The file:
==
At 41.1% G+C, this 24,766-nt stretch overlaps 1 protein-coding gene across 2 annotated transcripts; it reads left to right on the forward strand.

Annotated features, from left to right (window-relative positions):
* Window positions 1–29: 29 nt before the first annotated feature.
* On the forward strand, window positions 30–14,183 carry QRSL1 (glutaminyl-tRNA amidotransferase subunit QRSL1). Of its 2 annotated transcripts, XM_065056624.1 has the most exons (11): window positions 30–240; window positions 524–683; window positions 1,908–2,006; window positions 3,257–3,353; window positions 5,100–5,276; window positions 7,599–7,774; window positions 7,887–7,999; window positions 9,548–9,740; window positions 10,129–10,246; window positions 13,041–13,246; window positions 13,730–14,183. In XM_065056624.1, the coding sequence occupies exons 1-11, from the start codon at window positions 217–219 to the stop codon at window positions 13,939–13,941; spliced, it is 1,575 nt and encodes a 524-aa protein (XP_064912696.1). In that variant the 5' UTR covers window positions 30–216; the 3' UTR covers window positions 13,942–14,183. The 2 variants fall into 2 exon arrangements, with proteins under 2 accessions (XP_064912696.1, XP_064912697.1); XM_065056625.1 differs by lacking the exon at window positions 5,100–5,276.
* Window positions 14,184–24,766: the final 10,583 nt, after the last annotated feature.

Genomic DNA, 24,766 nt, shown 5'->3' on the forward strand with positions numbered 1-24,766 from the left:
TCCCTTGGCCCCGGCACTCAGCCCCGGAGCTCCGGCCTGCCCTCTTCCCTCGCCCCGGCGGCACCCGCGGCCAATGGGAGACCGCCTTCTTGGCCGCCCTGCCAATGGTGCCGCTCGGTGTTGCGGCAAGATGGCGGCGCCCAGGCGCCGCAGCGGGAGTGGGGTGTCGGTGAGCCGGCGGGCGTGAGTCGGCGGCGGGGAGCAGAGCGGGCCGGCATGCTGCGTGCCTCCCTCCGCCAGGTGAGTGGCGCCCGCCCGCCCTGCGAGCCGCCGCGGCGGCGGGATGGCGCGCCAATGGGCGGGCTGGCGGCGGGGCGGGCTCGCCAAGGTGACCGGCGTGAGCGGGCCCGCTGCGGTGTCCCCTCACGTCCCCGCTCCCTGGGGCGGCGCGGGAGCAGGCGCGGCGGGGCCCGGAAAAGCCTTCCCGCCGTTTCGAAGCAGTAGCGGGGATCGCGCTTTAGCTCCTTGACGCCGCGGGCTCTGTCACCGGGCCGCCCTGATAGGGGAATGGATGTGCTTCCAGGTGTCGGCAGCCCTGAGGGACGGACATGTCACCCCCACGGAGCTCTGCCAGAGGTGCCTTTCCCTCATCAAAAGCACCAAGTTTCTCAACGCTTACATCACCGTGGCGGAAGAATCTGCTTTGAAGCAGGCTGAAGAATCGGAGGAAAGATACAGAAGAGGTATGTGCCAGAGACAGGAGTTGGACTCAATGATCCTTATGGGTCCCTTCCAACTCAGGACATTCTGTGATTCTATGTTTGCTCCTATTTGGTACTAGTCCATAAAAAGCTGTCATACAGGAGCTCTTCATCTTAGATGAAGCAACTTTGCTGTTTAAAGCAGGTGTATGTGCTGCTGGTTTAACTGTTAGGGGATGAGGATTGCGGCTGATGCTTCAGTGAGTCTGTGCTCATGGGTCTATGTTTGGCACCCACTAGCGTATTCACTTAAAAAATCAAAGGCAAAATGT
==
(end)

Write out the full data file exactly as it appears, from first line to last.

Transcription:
At 41.1% G+C, this 24,766-nt stretch overlaps 1 protein-coding gene across 2 annotated transcripts; it reads left to right on the forward strand.

Annotated features, from left to right (window-relative positions):
* Window positions 1–29: 29 nt before the first annotated feature.
* On the forward strand, window positions 30–14,183 carry QRSL1 (glutaminyl-tRNA amidotransferase subunit QRSL1). Of its 2 annotated transcripts, XM_065056624.1 has the most exons (11): window positions 30–240; window positions 524–683; window positions 1,908–2,006; window positions 3,257–3,353; window positions 5,100–5,276; window positions 7,599–7,774; window positions 7,887–7,999; window positions 9,548–9,740; window positions 10,129–10,246; window positions 13,041–13,246; window positions 13,730–14,183. In XM_065056624.1, the coding sequence occupies exons 1-11, from the start codon at window positions 217–219 to the stop codon at window positions 13,939–13,941; spliced, it is 1,575 nt and encodes a 524-aa protein (XP_064912696.1). In that variant the 5' UTR covers window positions 30–216; the 3' UTR covers window positions 13,942–14,183. The 2 variants fall into 2 exon arrangements, with proteins under 2 accessions (XP_064912696.1, XP_064912697.1); XM_065056625.1 differs by lacking the exon at window positions 5,100–5,276.
* Window positions 14,184–24,766: the final 10,583 nt, after the last annotated feature.

Genomic DNA, 24,766 nt, shown 5'->3' on the forward strand with positions numbered 1-24,766 from the left:
TCCCTTGGCCCCGGCACTCAGCCCCGGAGCTCCGGCCTGCCCTCTTCCCTCGCCCCGGCGGCACCCGCGGCCAATGGGAGACCGCCTTCTTGGCCGCCCTGCCAATGGTGCCGCTCGGTGTTGCGGCAAGATGGCGGCGCCCAGGCGCCGCAGCGGGAGTGGGGTGTCGGTGAGCCGGCGGGCGTGAGTCGGCGGCGGGGAGCAGAGCGGGCCGGCATGCTGCGTGCCTCCCTCCGCCAGGTGAGTGGCGCCCGCCCGCCCTGCGAGCCGCCGCGGCGGCGGGATGGCGCGCCAATGGGCGGGCTGGCGGCGGGGCGGGCTCGCCAAGGTGACCGGCGTGAGCGGGCCCGCTGCGGTGTCCCCTCACGTCCCCGCTCCCTGGGGCGGCGCGGGAGCAGGCGCGGCGGGGCCCGGAAAAGCCTTCCCGCCGTTTCGAAGCAGTAGCGGGGATCGCGCTTTAGCTCCTTGACGCCGCGGGCTCTGTCACCGGGCCGCCCTGATAGGGGAATGGATGTGCTTCCAGGTGTCGGCAGCCCTGAGGGACGGACATGTCACCCCCACGGAGCTCTGCCAGAGGTGCCTTTCCCTCATCAAAAGCACCAAGTTTCTCAACGCTTACATCACCGTGGCGGAAGAATCTGCTTTGAAGCAGGCTGAAGAATCGGAGGAAAGATACAGAAGAGGTATGTGCCAGAGACAGGAGTTGGACTCAATGATCCTTATGGGTCCCTTCCAACTCAGGACATTCTGTGATTCTATGTTTGCTCCTATTTGGTACTAGTCCATAAAAAGCTGTCATACAGGAGCTCTTCATCTTAGATGAAGCAACTTTGCTGTTTAAAGCAGGTGTATGTGCTGCTGGTTTAACTGTTAGGGGATGAGGATTGCGGCTGATGCTTCAGTGAGTCTGTGCTCATGGGTCTATGTTTGGCACCCACTAGCGTATTCACTTAAAAAATCAAAGGCAAAATGT